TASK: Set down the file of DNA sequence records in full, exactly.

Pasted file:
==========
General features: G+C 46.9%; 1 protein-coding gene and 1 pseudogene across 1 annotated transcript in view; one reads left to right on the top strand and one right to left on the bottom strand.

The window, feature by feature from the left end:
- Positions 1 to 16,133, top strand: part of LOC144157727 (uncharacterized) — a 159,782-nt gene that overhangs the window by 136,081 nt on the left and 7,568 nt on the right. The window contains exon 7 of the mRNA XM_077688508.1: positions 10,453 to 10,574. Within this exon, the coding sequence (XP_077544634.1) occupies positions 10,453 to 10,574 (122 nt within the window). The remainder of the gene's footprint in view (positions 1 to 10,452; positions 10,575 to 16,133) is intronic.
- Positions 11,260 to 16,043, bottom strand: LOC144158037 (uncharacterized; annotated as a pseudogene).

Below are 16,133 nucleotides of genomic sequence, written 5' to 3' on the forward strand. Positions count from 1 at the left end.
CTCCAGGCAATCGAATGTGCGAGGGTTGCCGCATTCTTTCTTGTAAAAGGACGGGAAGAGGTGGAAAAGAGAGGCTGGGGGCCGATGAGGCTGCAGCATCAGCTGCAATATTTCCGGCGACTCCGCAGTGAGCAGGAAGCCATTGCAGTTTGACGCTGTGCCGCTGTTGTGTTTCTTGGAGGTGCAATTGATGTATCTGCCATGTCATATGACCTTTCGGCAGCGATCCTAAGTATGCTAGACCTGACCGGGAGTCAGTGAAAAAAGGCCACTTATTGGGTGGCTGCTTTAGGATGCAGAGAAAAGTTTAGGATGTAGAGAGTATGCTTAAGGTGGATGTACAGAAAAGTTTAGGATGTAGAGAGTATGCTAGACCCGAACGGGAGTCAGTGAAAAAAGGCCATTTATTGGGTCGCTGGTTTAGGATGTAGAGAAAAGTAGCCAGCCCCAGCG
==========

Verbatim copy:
General features: G+C 46.9%; 1 protein-coding gene and 1 pseudogene across 1 annotated transcript in view; one reads left to right on the top strand and one right to left on the bottom strand.

The window, feature by feature from the left end:
- Positions 1 to 16,133, top strand: part of LOC144157727 (uncharacterized) — a 159,782-nt gene that overhangs the window by 136,081 nt on the left and 7,568 nt on the right. The window contains exon 7 of the mRNA XM_077688508.1: positions 10,453 to 10,574. Within this exon, the coding sequence (XP_077544634.1) occupies positions 10,453 to 10,574 (122 nt within the window). The remainder of the gene's footprint in view (positions 1 to 10,452; positions 10,575 to 16,133) is intronic.
- Positions 11,260 to 16,043, bottom strand: LOC144158037 (uncharacterized; annotated as a pseudogene).

Below are 16,133 nucleotides of genomic sequence, written 5' to 3' on the forward strand. Positions count from 1 at the left end.
CTCCAGGCAATCGAATGTGCGAGGGTTGCCGCATTCTTTCTTGTAAAAGGACGGGAAGAGGTGGAAAAGAGAGGCTGGGGGCCGATGAGGCTGCAGCATCAGCTGCAATATTTCCGGCGACTCCGCAGTGAGCAGGAAGCCATTGCAGTTTGACGCTGTGCCGCTGTTGTGTTTCTTGGAGGTGCAATTGATGTATCTGCCATGTCATATGACCTTTCGGCAGCGATCCTAAGTATGCTAGACCTGACCGGGAGTCAGTGAAAAAAGGCCACTTATTGGGTGGCTGCTTTAGGATGCAGAGAAAAGTTTAGGATGTAGAGAGTATGCTTAAGGTGGATGTACAGAAAAGTTTAGGATGTAGAGAGTATGCTAGACCCGAACGGGAGTCAGTGAAAAAAGGCCATTTATTGGGTCGCTGGTTTAGGATGTAGAGAAAAGTAGCCAGCCCCAGCG